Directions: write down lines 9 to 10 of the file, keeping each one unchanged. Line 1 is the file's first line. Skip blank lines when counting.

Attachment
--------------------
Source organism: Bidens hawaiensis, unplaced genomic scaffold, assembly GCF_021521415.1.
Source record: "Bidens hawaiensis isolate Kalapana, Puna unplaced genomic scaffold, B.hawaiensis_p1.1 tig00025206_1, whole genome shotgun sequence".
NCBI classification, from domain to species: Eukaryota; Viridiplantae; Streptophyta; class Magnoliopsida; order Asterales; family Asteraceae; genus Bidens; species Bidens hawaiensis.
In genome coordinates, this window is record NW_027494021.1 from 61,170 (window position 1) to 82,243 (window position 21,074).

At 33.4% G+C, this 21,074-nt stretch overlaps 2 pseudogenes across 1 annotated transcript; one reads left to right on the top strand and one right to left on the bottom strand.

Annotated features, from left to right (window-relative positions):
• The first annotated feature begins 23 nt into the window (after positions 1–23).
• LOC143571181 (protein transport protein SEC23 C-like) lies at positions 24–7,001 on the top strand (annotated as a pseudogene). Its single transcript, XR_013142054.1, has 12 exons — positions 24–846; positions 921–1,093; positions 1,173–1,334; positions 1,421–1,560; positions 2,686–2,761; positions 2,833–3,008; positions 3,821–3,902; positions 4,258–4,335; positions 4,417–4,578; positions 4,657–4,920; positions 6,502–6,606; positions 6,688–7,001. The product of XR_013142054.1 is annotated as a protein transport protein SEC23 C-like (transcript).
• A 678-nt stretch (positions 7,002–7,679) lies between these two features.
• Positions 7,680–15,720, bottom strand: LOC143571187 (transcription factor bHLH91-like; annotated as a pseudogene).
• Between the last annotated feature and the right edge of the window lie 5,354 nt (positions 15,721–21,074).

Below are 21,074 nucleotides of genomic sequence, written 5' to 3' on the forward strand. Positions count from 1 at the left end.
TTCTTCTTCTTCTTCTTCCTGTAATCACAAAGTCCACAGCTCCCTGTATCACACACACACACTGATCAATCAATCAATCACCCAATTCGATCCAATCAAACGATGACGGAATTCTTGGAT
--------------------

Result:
• A 678-nt stretch (positions 7,002–7,679) lies between these two features.
• Positions 7,680–15,720, bottom strand: LOC143571187 (transcription factor bHLH91-like; annotated as a pseudogene).